The "Butterfly Effect" is the propensity of a system to be sensitive to initial conditions. Such systems over time become unpredictable, this idea gave rise to the notion of a butterfly flapping its wings in one area of the world, causing a tornado or some such weather event to occur in another remote area of the world.
Comparing this effect to the domino effect is slightly misleading. There is dependence on the initial sensitivity, but whereas a simple linear row of dominoes would cause one event to initiate another similar one, the butterfly effect amplifies the condition upon each iteration.
The butterfly effect has been most commonly associated with the Weather system as this is where the discovery of "non-linear" phenomenon began when Edward Lorenz found anomalies in computer models of the weather. But Henri Poincaré had already made inroads into this area. Mapping the results in "phase space" produced a two-lobe map called the Lorenz Attractor. The word attractor meaning that events tended to be attracted towards the two lobes, and events outside of the lobes are such things like snow in the desert.
The attractor acts like an egg whisk, teasing apart parameters that may initially be close together, this is why the weather is so hard to predict. Super computers run several models of the weather in parallel to discover whether they stay close together or diverge away from each other. Models that stay similar in nature give an indication that the weather is relatively predictable, and are used to indicate the confidence level that Meteorologists have in a prediction.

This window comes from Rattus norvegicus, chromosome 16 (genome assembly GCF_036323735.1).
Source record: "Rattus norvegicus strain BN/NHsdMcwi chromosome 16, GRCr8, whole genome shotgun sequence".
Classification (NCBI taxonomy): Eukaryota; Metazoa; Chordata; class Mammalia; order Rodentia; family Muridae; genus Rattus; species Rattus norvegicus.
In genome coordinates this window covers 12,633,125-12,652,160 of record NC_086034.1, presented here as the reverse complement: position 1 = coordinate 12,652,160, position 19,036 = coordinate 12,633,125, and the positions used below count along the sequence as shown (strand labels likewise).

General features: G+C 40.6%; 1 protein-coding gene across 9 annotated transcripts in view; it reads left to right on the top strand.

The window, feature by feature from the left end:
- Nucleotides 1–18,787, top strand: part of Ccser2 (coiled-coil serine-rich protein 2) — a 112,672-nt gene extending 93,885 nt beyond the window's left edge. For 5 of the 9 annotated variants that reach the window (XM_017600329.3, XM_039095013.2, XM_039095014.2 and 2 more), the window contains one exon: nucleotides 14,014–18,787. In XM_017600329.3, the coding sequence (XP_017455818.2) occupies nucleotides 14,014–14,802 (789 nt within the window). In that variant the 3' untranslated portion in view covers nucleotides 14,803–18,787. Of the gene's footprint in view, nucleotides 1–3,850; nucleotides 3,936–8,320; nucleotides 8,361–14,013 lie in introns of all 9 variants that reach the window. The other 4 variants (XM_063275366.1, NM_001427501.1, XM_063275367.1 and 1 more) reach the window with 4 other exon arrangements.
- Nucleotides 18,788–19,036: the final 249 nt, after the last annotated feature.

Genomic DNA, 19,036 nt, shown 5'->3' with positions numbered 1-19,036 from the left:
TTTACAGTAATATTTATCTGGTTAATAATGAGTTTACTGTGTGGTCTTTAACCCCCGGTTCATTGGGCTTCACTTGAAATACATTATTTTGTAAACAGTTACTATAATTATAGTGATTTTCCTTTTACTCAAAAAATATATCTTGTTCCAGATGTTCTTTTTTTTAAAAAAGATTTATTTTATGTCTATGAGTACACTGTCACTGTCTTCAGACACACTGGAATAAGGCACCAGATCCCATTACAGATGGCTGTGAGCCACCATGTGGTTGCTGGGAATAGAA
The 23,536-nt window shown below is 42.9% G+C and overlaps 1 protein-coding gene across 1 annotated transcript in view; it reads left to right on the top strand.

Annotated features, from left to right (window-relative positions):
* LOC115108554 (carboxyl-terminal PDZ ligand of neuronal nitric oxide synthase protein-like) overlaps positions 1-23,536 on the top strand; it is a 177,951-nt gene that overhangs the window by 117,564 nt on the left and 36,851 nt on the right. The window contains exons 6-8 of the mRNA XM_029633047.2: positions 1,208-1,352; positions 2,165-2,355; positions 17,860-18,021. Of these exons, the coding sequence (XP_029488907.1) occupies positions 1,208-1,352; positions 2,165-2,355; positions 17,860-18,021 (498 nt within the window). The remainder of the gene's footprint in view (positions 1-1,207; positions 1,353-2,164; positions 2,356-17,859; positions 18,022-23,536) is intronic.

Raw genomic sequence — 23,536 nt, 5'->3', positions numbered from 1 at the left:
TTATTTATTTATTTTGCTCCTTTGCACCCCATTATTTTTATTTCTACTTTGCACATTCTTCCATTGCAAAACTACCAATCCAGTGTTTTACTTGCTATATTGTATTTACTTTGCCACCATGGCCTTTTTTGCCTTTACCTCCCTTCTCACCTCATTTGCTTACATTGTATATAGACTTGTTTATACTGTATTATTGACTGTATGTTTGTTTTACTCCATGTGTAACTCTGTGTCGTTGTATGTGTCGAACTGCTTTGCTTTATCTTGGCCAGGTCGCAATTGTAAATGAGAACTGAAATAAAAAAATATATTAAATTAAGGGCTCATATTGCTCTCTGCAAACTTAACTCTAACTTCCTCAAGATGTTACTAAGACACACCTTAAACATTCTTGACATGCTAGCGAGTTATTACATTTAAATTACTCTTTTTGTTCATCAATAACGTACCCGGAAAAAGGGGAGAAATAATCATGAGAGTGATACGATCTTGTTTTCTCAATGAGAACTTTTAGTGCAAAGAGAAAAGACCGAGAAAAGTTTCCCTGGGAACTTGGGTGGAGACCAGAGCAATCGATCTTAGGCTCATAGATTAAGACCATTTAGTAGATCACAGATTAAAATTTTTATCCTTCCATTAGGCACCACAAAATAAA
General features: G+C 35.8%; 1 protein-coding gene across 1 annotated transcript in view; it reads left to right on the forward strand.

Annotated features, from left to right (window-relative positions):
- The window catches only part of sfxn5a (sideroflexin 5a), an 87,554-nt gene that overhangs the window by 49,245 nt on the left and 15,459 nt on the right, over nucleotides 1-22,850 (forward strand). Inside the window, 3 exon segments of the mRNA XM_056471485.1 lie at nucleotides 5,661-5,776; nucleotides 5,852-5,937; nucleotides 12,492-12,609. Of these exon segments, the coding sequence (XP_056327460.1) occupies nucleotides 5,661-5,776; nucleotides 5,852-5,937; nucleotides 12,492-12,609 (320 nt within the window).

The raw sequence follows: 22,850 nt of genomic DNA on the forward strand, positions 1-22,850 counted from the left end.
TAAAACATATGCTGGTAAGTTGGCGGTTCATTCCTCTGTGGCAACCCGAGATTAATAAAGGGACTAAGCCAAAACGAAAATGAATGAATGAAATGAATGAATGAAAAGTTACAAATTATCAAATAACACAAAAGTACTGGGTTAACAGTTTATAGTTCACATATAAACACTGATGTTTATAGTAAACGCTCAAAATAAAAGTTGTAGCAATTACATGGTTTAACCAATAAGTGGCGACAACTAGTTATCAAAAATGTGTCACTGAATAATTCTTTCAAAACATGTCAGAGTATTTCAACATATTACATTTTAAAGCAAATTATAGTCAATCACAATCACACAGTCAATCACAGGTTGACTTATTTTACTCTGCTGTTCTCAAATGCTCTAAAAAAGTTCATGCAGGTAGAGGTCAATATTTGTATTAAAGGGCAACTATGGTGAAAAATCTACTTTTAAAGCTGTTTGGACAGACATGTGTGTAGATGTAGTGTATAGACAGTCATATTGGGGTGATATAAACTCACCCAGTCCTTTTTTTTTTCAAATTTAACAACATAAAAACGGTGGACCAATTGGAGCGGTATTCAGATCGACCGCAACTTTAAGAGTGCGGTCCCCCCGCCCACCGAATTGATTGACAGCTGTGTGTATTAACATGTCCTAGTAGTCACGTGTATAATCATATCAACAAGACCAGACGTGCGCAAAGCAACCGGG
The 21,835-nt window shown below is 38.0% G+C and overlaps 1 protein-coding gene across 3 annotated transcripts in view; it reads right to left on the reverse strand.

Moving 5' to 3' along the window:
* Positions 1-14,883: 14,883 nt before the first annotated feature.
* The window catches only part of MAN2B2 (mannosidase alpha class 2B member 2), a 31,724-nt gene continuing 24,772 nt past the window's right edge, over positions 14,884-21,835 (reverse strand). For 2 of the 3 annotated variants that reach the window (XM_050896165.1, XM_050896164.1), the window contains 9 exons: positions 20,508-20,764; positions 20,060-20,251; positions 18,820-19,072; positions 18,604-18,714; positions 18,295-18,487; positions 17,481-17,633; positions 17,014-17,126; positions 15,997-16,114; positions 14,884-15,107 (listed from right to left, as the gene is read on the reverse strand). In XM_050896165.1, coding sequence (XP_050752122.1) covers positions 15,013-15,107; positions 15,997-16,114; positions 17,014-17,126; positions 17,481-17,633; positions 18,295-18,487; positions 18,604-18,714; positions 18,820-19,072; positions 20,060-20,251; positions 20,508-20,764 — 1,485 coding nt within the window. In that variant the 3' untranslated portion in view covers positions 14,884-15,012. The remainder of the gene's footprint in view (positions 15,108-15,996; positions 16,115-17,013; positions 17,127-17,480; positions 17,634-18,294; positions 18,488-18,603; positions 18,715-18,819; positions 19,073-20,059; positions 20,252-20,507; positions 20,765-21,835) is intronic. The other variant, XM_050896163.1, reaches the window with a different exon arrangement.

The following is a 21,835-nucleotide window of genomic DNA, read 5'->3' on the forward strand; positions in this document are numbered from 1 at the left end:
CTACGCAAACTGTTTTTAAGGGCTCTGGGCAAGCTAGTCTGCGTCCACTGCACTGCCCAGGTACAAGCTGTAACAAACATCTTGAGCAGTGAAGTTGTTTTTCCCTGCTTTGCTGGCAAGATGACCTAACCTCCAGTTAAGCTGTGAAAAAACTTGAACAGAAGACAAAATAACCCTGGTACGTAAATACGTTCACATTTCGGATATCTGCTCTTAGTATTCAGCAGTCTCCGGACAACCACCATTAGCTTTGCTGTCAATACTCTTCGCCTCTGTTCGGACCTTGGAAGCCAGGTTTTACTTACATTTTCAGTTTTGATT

It is not just the weather though that is subject to such phenomena. Any "Newtonian Classical" system where one system is in competition with another, such as the "Chaotic Pendulum (混沌钟摆)" which plays magnetism off against gravity will exhibit "sensitivity to initial conditions".
Animal populations may also be subject to the same phenomena. Work done by Robert May, suggests that predator-prey systems have complex dynamics making them prone to "boom" and "bust”, due to the difference equations that model them. Such a system even with two variables such as Rabbits and Foxes can create a system that is much more complex than would be thought to be the case. Lack of Foxes means that the Rabbit population can increase, but increasing numbers of Rabbits means Foxes have more food and are likely to survive and reproduce, which in turn decreases the number of Rabbits. It is possible for such systems to find a steady state or equilibrium, and even though species can become extinct, there is a tendency for populations to be robust, but they can vary dramatically under certain circumstances. Real populations of course, have more than two variables making them ever more complex. But as can be seen from the diagram, such systems are not as simple as might be thought.
The chemical world is also not free from such intrusions of non-linearity. In certain cases chemical feedback produces effects as that in the Belousov-Zhabotinsky reaction (化学混沌反应), creating concentric rings, which are produced by a chemical change, whose decision to change from one state to another cannot be predicted. The B-Z chemical system is currently being trialled as a means to achieve artificially intelligent states in robots.